Thursday, 29 April 2010

60. Bidarray

29th April 2010. Somehow I don't think that the old English proverb 'Ne'er cast a clout till May be out' can apply here - even though the French have a similar proverb - 'En avril, ne te découvre pas d'un fil; en mai, fais ce qui te plaît'. This translates as 'In April, do not shed a single thread; in May, do as you please'. Yesterday the thermometer (in the shade) on the terrace here showed that it was still 28C at 7pm..

We've been in shorts and t-shirts for a week now. And a couple of days ago we drove out to Bidarray which is  a typical rural Basque settlement.

Like nearby Saint Etienne de Baigorry, it's largely a scattering of farmsteads and hamlets. Entry to the village is via the old  Pont Noblia, built in the 14th century to allow pilgrims en route to Santiago de Compostella access to the old 12th century priory in Bidarray. The centre of Bidarray sits on a plateau west of the main road along the valley of the Nive with Spain lying on the other side of the nearest hills 3 or 4 km to the west. The hills were sprinkled with a number of stunningly bright white Basque houses.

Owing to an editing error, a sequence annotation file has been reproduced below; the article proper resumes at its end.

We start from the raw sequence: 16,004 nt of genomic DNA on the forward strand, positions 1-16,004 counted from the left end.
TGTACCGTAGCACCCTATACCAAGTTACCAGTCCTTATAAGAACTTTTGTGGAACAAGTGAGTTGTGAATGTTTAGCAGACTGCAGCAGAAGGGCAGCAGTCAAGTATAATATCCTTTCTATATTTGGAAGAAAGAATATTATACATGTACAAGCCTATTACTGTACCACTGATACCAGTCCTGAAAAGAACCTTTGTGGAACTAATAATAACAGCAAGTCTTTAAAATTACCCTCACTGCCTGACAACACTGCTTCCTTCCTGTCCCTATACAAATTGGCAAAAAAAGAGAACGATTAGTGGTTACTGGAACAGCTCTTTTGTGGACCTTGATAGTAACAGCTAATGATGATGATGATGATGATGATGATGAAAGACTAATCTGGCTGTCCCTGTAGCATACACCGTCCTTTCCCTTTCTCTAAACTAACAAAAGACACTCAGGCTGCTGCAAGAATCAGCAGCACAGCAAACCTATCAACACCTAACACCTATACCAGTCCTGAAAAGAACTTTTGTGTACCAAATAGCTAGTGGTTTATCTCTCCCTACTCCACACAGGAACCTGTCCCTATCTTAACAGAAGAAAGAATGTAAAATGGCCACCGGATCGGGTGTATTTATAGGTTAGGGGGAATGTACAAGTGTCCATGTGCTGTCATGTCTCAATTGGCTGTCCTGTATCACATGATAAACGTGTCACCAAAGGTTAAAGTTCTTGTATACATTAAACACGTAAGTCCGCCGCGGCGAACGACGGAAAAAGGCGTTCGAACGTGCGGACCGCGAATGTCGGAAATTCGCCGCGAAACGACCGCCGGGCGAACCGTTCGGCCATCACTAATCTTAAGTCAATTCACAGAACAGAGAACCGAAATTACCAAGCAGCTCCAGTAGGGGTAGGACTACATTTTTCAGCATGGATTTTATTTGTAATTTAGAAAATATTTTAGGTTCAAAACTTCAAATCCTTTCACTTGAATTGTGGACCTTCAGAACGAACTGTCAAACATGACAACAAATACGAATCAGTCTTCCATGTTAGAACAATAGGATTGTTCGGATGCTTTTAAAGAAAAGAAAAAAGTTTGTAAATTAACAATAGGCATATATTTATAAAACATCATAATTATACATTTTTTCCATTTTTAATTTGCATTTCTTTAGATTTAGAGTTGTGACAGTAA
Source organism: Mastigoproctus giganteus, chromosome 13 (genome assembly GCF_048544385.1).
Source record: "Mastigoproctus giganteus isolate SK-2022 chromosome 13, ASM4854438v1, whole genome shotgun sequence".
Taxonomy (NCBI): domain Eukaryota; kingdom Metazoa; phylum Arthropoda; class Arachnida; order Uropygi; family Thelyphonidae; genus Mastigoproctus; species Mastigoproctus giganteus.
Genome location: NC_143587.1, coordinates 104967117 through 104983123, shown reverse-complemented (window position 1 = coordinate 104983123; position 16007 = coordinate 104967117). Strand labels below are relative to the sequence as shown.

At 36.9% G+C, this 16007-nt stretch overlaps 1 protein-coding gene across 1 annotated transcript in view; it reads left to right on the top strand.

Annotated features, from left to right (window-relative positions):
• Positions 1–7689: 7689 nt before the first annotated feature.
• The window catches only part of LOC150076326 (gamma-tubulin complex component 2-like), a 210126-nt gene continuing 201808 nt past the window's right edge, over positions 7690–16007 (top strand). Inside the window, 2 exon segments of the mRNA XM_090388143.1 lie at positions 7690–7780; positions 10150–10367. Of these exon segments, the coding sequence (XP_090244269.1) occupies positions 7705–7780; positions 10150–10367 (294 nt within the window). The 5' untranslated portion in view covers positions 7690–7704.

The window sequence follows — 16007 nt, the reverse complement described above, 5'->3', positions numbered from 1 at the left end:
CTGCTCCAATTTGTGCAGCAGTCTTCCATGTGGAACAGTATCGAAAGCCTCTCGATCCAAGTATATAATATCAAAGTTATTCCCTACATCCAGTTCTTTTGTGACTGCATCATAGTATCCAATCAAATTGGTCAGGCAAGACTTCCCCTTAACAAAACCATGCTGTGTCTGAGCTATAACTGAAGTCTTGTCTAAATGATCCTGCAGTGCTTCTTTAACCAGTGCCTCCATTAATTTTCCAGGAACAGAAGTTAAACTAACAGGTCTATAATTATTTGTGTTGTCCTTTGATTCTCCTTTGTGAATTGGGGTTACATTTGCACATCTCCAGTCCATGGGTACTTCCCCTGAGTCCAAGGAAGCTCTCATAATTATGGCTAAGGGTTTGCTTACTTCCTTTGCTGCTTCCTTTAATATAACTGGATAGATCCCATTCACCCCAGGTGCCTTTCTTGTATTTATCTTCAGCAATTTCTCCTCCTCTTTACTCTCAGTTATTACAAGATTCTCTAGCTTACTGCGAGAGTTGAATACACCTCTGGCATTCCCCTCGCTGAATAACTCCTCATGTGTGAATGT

The Church of Notre Dame has perhaps the best situated and best kept terraced churchyard I think either of us had ever seen.. If a graveyard can ever be called a happy place then this was a happy graveyard, with its grandstand view of the magnificent jagged green hills. Not a sad, damp, unkempt and gloomy place at all - but it had the feel of an auditorium in a very grand theatre - with the ancient 12th century church (some of the graves we saw dated back to the 17th century) at the focus of the surrounding green hills and mountains that were dotted with white farmhouses. Resting in peace here takes on a whole new meaning. The sky was a burning blue and the dog found a welcome drink from the churchyard tap. The tables and chairs of a small restaurant beckoned and after looking at the simple menu we decided to have lunch there in the remaining shade.

 
Our restaurant was under the trees just visible to the left of the church.
This is the Pont Noblia, the 14th century stone bridge over the Nive.
We could see many interesting looking paths on the surrounding hills and I think it won't be long before we return to explore some more.

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